1 Mental capacity
The law says you have to start from the position that everyone has the capacity to make decisions about their lives. Some people are born with limited capacity: through brain damage, for example. Other people lose their capacity to understand information and make decisions about themselves through accident, ill-health or a degenerative ageing process.
To better understand how capacity relates to the caring role, you first look at what capacity is and how it might affect a cared-for person. You go on to learn about how capacity is assessed and then how the caring role might be affected by the cared-for person’s capacity. Your learning from this topic will help you to appreciate how mental capacity and positive risk-taking are linked. For the cared-for person, having the mental capacity to make decisions is an important element in being able to judge exposure to risk.
Reflect on what you know about dementia or another serious health condition, such as a stroke, and make a list of the ways that the cared-for person’s mental capacity might be affected.
A feature of dementia is that the person gradually loses their ability over a period of time to remember and think clearly. Some health conditions such as cardiovascular accidents (strokes) can have the same effect. This, of course, can mean that a person’s ability to understand information and make decisions based on that information is impeded. Mental capacity might affect a cared-for person in a number of ways: for example, they are no longer able to manage their financial affairs, or decide on what to eat or which clothes to wear that are appropriate to the weather.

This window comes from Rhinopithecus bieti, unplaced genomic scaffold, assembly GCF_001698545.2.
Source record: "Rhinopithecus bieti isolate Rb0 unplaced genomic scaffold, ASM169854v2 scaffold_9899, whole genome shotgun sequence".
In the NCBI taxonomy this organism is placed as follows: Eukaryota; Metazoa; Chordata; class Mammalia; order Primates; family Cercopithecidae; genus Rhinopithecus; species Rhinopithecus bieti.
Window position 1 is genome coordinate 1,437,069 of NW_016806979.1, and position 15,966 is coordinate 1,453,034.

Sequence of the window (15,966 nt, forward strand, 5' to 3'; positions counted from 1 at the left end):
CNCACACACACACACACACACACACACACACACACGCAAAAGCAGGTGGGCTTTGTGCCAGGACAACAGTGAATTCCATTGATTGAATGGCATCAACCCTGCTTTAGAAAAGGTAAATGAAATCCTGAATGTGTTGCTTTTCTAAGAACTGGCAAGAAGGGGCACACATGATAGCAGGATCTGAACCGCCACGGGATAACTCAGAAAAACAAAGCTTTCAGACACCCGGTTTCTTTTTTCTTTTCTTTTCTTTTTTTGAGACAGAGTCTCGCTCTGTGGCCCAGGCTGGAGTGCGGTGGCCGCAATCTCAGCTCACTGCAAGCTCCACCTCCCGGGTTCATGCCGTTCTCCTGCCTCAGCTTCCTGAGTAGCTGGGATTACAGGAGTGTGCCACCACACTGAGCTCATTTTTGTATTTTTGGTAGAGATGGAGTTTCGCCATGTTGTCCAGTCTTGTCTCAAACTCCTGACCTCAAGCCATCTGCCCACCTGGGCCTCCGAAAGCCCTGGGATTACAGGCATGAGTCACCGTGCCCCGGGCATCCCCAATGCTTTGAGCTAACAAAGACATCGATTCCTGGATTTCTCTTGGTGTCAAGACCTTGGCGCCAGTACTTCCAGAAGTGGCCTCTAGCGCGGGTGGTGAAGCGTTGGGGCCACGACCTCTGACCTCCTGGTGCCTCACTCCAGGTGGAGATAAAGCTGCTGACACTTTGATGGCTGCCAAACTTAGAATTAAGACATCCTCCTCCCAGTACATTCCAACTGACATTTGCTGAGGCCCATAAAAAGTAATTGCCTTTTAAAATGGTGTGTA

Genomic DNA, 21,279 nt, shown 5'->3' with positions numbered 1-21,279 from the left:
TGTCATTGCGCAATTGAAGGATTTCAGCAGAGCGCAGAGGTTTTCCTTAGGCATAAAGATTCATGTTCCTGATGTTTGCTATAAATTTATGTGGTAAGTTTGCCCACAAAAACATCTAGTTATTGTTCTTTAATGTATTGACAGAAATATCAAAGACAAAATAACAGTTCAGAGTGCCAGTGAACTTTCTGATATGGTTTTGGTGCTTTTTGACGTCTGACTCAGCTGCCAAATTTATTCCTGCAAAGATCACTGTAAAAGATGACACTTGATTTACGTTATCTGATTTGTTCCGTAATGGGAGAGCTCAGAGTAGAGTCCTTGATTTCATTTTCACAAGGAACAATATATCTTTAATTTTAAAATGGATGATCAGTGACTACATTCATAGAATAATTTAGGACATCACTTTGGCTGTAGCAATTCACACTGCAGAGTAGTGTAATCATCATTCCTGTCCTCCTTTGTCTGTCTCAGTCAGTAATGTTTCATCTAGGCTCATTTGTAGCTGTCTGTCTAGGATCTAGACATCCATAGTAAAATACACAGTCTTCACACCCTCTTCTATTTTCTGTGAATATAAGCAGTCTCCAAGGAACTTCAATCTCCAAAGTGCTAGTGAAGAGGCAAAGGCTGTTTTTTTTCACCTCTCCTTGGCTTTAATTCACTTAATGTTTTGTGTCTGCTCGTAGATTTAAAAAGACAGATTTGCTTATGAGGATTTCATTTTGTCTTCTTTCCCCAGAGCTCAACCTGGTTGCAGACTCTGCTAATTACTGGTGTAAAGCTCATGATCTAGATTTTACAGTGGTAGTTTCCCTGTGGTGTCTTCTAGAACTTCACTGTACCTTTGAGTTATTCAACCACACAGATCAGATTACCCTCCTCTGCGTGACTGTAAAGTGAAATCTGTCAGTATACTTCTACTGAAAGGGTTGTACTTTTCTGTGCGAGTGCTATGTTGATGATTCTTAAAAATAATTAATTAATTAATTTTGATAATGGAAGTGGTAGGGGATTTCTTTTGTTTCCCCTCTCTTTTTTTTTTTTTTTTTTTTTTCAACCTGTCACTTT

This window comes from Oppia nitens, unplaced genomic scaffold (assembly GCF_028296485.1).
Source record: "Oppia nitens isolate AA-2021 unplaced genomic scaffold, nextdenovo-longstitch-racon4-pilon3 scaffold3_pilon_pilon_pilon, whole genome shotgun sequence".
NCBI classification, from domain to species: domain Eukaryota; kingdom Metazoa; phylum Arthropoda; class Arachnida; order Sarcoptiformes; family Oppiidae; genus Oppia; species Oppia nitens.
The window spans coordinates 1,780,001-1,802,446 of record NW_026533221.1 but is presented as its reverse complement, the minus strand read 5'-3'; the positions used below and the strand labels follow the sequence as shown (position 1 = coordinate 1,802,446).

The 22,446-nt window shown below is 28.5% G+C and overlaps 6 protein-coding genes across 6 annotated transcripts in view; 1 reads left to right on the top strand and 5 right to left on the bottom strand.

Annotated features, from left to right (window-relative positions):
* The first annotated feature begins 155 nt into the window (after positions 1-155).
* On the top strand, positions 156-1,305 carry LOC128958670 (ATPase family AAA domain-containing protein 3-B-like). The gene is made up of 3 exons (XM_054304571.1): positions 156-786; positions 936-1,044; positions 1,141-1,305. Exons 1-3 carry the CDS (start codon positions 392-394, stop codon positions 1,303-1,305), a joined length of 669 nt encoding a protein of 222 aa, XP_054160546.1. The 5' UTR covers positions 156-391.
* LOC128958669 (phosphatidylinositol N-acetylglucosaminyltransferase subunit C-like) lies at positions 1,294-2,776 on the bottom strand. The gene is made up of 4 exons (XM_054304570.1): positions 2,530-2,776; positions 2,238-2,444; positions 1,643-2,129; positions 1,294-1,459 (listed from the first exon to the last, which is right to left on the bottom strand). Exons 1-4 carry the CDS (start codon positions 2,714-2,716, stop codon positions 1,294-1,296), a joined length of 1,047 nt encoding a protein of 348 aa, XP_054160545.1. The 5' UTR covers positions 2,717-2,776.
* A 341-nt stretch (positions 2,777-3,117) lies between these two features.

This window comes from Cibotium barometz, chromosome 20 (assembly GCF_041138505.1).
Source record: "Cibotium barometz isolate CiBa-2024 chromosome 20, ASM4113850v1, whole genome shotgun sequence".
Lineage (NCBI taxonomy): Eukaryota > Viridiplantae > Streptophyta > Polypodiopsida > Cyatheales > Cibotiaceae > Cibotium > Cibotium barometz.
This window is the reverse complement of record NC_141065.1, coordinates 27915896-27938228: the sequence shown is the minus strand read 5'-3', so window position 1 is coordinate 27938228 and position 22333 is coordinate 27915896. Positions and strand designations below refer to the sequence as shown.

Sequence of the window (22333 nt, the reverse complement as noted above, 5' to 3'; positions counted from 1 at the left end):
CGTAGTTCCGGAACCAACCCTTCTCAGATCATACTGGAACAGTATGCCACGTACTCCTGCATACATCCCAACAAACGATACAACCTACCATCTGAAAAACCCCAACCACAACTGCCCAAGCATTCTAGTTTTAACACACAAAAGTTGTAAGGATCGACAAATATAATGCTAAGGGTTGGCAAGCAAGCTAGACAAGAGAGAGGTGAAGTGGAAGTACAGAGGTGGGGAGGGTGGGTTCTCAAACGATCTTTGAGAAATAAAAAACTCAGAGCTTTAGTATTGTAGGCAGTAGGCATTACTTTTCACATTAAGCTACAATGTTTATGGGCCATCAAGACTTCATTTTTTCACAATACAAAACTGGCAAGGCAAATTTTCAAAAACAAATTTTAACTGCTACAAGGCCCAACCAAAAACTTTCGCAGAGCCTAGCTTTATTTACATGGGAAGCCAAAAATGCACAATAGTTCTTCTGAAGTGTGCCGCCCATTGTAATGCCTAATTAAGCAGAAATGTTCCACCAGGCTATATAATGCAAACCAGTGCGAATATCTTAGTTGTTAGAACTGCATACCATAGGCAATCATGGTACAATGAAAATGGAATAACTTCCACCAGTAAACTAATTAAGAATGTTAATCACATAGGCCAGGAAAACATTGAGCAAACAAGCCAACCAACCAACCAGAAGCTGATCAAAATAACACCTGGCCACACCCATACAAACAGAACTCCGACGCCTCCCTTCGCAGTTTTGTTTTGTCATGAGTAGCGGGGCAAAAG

How capacity is determined is governed by law. The relevant law in Scotland is the Adults with Incapacity (Scotland) Act 2000. At the time of writing, the Northern Ireland Assembly is considering a Mental Capacity Bill. In England and Wales, the Mental Capacity Act 2005 is the primary legislation that sets out what capacity is and how an individual’s capacity is managed.
Crucially, the Mental Capacity Act states that a person lacks capacity if they are unable to make a decision for themselves in relation to a specific matter at a particular time. It acknowledges that the ability to make decisions can change with circumstances. For example, if a person lacks capacity to manage their financial affairs at one time, it should not be automatically assumed that they lack capacity to manage their financial affairs ever again.
A person’s capacity may be permanently affected due to dementia, a learning disability or brain injury. However, it is not associated with any particular condition and is dependent on an assessment being made before any decision about capacity is made. Capacity might also be temporary. An older person might become temporarily confused due to a urinary tract infection, for instance, but then receive treatment and recover and regain their ability to make informed decisions.
In the next part you learn more about the Mental Capacity Act 2005 and how it might protect the cared-for person.